This week we relive our student days by going back to our ABC, learning about the latest catwalk fashions (donkey jackets, apparently), popping into a bookshop, and then going to a gig. Just don’t mention ‘eco-towns’
Fashion and textiles
Is men’s fashion turning to construction for inspiration? The idea sounds preposterous but, according to The Guardian newspaper, menswear this season just got “proletarian” and is taking its cue from the environment of the building site, or should I say the eighties building site. As The Guardian reported: “The heavy, roughly drawn silhouettes of the Auf Wiedersehen Pet Geordies, with their donkey jackets, their broad collars and shapeless eighties jeans, are now a more relevant fashion reference than dandyism or Savile Row tailoring. The colours on the catwalks - browns, greys, muddy blues and flashes of safety yellow or garish orange - are straight from the builder’s yard.” Expect hard hats on the catwalk soon.
Lessons from history
Emma Reynolds’ first keynote speech as shadow housing minister on Monday outlined the development of new communities in areas of high demand for housing. But it was clear from the Q&A after that these are not to be called eco-towns. Gordon Brown’s initiative to build 20 eco-towns of 5,000 homes floundered alongside his unloved premiership. It seems Labour does not want to conjure the ghost of the son of the manse at the next election. Reynolds responded to a question on the “eco-towns” with a curt “they will be called new towns, not eco-towns,” displaying just the faintest hint of tetchiness.
Building last week reported that the UK construction industry is set to lose workers to New Zealand, which is suffering a skills shortage. And building booms - particularly for smaller towns and cities such as those in New Zealand - can have demographic consequences. Despite the country suffering from what the media calls a “man drought”, quite the opposite can be found in the city of Christchurch, which has witnessed a surge in construction since its devastating earthquake in 2011. As a result, men outnumber women, presumably creating what the Kiwi press might describe as a “woman drought”.
Trying to sell books close to the epicentre of the largest construction project in Europe must be hard work for the famous Foyles chain. The bookstore, whose flagship outlet is on London’s Charing Cross Road, has been complaining for years of reduced footfall because of extensive building works on the nearby Crossrail station. Foyles reckons the construction work is costing it £1.5m a year but thankfully still managed a recent triumph over adversity, enjoying good Christmas trading on the back of autobiographies by the likes of Alex Ferguson and Morrissey. As the latter once sang, “there’s more to life than books you know, but not much more”.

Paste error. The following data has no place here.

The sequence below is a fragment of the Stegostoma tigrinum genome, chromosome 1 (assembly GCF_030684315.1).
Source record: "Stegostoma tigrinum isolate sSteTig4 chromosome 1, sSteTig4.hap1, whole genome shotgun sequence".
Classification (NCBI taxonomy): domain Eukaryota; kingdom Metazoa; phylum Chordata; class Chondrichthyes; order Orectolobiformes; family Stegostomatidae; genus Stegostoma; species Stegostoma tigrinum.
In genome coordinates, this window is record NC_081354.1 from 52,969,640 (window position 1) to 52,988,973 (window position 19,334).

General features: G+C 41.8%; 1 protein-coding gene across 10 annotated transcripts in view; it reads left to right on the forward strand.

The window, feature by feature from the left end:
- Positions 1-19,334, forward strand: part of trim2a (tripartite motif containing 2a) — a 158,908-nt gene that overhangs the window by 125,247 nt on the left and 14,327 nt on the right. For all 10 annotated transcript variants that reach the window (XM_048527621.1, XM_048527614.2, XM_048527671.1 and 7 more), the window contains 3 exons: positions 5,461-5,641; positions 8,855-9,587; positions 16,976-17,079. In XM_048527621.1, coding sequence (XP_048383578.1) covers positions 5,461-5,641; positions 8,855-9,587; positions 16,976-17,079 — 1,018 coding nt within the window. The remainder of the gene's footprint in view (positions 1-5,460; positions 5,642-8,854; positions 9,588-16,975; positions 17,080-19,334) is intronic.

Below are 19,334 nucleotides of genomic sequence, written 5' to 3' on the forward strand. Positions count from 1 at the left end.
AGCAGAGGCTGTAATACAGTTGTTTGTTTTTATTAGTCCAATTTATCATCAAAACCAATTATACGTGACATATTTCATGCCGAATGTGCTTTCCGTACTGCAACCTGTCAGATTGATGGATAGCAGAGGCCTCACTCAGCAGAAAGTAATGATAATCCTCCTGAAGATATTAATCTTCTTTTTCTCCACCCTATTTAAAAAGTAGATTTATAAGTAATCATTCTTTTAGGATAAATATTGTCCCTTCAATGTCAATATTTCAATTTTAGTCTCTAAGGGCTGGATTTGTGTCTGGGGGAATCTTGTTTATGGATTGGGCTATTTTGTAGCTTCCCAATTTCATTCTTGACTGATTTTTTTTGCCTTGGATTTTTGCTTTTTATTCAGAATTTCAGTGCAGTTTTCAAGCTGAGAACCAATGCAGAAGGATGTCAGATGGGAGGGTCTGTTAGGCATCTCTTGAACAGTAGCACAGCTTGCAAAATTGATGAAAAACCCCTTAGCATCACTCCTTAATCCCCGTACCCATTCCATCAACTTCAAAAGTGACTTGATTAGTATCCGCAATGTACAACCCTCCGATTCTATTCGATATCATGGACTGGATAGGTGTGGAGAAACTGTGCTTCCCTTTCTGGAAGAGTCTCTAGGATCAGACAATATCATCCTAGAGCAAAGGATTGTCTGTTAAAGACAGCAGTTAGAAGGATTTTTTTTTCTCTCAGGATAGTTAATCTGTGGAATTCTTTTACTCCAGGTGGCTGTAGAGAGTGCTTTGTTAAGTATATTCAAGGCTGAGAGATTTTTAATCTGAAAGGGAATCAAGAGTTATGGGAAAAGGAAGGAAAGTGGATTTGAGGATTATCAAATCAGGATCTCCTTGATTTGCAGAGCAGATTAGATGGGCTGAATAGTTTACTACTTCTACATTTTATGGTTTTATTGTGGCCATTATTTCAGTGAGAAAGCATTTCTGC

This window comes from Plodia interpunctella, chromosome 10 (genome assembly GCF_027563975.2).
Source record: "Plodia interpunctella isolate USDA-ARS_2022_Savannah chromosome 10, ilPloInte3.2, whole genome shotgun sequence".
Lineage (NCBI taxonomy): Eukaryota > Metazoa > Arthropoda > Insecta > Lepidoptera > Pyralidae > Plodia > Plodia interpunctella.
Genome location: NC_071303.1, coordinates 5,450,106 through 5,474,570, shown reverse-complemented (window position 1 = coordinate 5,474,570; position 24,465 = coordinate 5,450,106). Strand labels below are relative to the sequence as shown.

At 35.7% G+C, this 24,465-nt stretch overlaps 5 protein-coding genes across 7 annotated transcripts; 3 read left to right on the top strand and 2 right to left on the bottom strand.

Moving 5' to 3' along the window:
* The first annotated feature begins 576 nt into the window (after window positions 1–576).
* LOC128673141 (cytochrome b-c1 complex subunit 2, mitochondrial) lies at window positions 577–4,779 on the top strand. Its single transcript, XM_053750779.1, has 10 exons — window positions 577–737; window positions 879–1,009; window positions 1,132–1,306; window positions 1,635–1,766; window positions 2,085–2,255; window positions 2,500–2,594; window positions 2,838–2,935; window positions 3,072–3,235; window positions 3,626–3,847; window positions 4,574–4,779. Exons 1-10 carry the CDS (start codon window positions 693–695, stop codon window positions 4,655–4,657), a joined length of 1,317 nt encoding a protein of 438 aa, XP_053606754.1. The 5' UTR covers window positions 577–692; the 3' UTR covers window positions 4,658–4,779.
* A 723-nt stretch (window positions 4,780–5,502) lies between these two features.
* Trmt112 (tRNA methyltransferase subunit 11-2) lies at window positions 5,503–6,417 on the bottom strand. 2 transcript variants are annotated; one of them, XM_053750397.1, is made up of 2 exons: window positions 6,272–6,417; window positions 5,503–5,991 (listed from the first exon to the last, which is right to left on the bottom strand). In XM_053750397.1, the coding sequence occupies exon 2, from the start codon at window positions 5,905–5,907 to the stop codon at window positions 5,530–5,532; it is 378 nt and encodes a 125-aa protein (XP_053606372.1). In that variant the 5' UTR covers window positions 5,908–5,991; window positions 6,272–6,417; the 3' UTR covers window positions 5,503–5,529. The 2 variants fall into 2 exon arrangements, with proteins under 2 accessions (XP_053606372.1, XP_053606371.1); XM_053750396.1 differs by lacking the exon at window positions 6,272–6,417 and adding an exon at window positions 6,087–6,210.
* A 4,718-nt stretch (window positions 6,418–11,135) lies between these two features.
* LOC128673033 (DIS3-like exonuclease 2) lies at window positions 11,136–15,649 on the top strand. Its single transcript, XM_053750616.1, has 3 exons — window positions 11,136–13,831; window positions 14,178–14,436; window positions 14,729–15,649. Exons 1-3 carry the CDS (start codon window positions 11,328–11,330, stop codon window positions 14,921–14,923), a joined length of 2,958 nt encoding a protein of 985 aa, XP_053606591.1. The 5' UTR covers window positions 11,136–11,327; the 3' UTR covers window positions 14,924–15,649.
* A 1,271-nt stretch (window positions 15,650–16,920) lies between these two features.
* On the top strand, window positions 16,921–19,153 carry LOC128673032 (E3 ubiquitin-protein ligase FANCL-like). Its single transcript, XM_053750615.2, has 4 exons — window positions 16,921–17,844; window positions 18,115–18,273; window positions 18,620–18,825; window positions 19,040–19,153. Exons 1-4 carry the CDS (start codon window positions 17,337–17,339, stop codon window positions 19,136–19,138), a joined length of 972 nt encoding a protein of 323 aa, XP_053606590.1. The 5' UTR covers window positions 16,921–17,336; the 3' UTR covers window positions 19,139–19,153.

Speaking of music, Expertise Rocks! - cousin of industry battle of the bands Construction Rocks! - will take place on 27 February at London’s legendary 100 Club on Oxford Street. The charity event, in only its second year, is looking for a final act to fill up the roster. So if your firm provides expert witness services and you can find enough talent to form a band, visit www.expertiserocks.com for more details. Last year’s winners, Hill International’s band Over the Hill, raised £5,000 for their nominated charity, the Lighthouse Club. This year will also see the debut on the judging panel of a Construction Rocks! veteran judge - music aficionado and Building editor Sarah Richardson.
Today’s letter is…
Have you ever wondered what the world’s top architects would do if they were asked to redesign the alphabet? Well designer Federico Babina has done it for them with a piece interpreting each of the 26 letters in a different architect’s style. Zaha Hadid, for example, lends her trademark spikes and curves to the letter Z, and Norman Foster’s F recalls the diamonds of the Gherkin. However, I feel for Richard Rogers because the letter P gets a makeover in the style of the Pompidou centre in honour of Rogers’ co-designer on the project Renzo Piano, but the R of Babina’s alphabet is dedicated to Dutch architect Gerrit Rietveld, leaving Rogers off the list.
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